In the End-to-End Virtualization Security Whitepaper we review various aspects of server security with an eye to determining how the products would work together to create a secure virtual environment. While some of these tools are cross-platform, the vast majority of them are geared specifically to VMware vSphere.
In this post we will look at Server Security, and we will follow-up with another post about Desktop Security? Are these very different? I believe so, desktops have daily, second by second user interactions. For desktops, one of the most important aspects is look and feel such as response time for actions. So things need to be as fast as possible. With Servers however, user interactions are limited and therefore have slightly different performance and security requirements. What may be acceptable for a server may not be acceptable for a desktop. So what do the tools provide for servers?Server Tools include the vast majority of vendors within the Virtualization Security space. There are some new minor players, such as Beyond Trust. There are still gaps in the virtualization security story such as Log Analysis. If these tools do log analysis they are looking for ways of bettering their Role Based Access Control (RBAC) and perform audit tracking analysis, but they do not look for outright security issues. For server security we also must consider Anti-Virus (A/V), Anti-Rootkit (A/R), Intrusion Detection or Protection systems (IDS/IPS), as well as Compliance and hardening amongst the others mentioned previously.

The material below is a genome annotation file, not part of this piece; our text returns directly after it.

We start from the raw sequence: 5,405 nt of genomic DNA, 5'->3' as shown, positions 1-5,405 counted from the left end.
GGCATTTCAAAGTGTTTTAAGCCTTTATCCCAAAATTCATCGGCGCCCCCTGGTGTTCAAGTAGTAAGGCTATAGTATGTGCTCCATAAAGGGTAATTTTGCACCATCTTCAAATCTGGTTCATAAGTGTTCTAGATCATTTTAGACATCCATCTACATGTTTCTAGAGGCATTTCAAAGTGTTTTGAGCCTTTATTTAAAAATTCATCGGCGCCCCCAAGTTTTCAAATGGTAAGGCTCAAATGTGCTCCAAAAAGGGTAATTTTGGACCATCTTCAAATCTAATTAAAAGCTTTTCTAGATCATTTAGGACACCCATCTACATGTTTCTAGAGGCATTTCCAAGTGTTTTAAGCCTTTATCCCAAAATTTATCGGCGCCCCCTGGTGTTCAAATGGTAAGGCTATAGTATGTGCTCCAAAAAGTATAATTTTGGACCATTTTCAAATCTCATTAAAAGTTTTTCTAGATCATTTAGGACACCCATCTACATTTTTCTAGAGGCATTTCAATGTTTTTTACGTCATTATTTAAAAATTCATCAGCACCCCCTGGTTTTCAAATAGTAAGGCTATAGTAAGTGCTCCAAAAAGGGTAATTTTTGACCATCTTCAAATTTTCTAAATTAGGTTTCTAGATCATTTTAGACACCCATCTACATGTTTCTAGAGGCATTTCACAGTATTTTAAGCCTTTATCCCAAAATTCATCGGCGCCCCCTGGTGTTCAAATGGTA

1 Split Brained between all different management tools
2 Via vGhetto Security Health Script
3 IDS via Altor; IPS via Juniper IDS/IPS integration
4 ESX Service Console Only
5 via Sourcefire
6 partial, looking for some audit information, not specifically security issues
7 via X-Force
8 via Tipping Point
Is there anyone tool you should buy to ensure you have a secure virtual environment? Not yet. The Catbird/Hytrust Combination is very intriguing as the gaps in end-to-end virtualization security start to close but do the combination does not yet provide a single 1 stop shop for virtualization security needs. Tools are either missing unified Role Based Access Controls (RBAC), Anti-Virus, Anti-Rootkit, log analysis, or compliance/auditing capabilities. You still need a combination of tools to provide end-to-end virtualization security.
It should be noted that VMware’s introduction of the beta vShield Edge and vShield Application firewalls has the potential to change this landscape by quite a bit as well. Nearly all products combine a firewall with their products, as we discussed in If the Virtualization Security Products had no Firewall?, many of these products would change dramatically in functionality. The question is still out on who will perform integration testing between VMware’s firewalls and the third party tool implementations that depend upon their firewall modules to provide all the extra functionality.
I believe some third party should perform such testing, not necessarily the vendor’s themselves as this will insure the same testing for all products.
This year’s VMworld 2010 will speak quite about about virtualization security, I look forward to seeing all the announcements that will be made. VMworld 2010 is shaping up to include much more about virtualization security than past conferences.
Update 1: Modified Table to include Altor’s Compliance Module.